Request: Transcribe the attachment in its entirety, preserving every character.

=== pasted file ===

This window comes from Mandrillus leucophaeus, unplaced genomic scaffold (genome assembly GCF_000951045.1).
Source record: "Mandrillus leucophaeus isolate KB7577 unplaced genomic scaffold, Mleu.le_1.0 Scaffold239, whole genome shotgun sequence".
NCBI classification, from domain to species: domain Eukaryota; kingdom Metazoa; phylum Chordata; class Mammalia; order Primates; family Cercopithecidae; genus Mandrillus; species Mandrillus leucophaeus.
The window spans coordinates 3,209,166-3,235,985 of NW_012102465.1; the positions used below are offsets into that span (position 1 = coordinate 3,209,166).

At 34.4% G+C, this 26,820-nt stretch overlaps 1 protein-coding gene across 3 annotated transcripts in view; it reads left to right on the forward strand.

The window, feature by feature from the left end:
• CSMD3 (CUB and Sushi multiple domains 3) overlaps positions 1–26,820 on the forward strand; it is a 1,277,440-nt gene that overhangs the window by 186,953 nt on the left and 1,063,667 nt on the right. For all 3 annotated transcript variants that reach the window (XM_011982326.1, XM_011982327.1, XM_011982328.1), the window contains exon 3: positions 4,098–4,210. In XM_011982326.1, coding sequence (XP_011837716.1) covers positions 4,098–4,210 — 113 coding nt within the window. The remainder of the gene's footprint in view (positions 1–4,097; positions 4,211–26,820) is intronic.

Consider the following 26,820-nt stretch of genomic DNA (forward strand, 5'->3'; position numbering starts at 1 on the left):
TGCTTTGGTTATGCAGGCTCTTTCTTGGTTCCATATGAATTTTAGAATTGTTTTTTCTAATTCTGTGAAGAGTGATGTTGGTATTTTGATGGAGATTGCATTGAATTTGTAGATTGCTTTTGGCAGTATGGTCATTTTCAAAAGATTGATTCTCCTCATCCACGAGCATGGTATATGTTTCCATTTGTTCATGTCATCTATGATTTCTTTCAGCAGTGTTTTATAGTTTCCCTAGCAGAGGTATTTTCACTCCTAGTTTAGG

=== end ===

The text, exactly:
This window comes from Mandrillus leucophaeus, unplaced genomic scaffold (genome assembly GCF_000951045.1).
Source record: "Mandrillus leucophaeus isolate KB7577 unplaced genomic scaffold, Mleu.le_1.0 Scaffold239, whole genome shotgun sequence".
NCBI classification, from domain to species: domain Eukaryota; kingdom Metazoa; phylum Chordata; class Mammalia; order Primates; family Cercopithecidae; genus Mandrillus; species Mandrillus leucophaeus.
The window spans coordinates 3,209,166-3,235,985 of NW_012102465.1; the positions used below are offsets into that span (position 1 = coordinate 3,209,166).

At 34.4% G+C, this 26,820-nt stretch overlaps 1 protein-coding gene across 3 annotated transcripts in view; it reads left to right on the forward strand.

The window, feature by feature from the left end:
• CSMD3 (CUB and Sushi multiple domains 3) overlaps positions 1–26,820 on the forward strand; it is a 1,277,440-nt gene that overhangs the window by 186,953 nt on the left and 1,063,667 nt on the right. For all 3 annotated transcript variants that reach the window (XM_011982326.1, XM_011982327.1, XM_011982328.1), the window contains exon 3: positions 4,098–4,210. In XM_011982326.1, coding sequence (XP_011837716.1) covers positions 4,098–4,210 — 113 coding nt within the window. The remainder of the gene's footprint in view (positions 1–4,097; positions 4,211–26,820) is intronic.

Consider the following 26,820-nt stretch of genomic DNA (forward strand, 5'->3'; position numbering starts at 1 on the left):
TGCTTTGGTTATGCAGGCTCTTTCTTGGTTCCATATGAATTTTAGAATTGTTTTTTCTAATTCTGTGAAGAGTGATGTTGGTATTTTGATGGAGATTGCATTGAATTTGTAGATTGCTTTTGGCAGTATGGTCATTTTCAAAAGATTGATTCTCCTCATCCACGAGCATGGTATATGTTTCCATTTGTTCATGTCATCTATGATTTCTTTCAGCAGTGTTTTATAGTTTCCCTAGCAGAGGTATTTTCACTCCTAGTTTAGG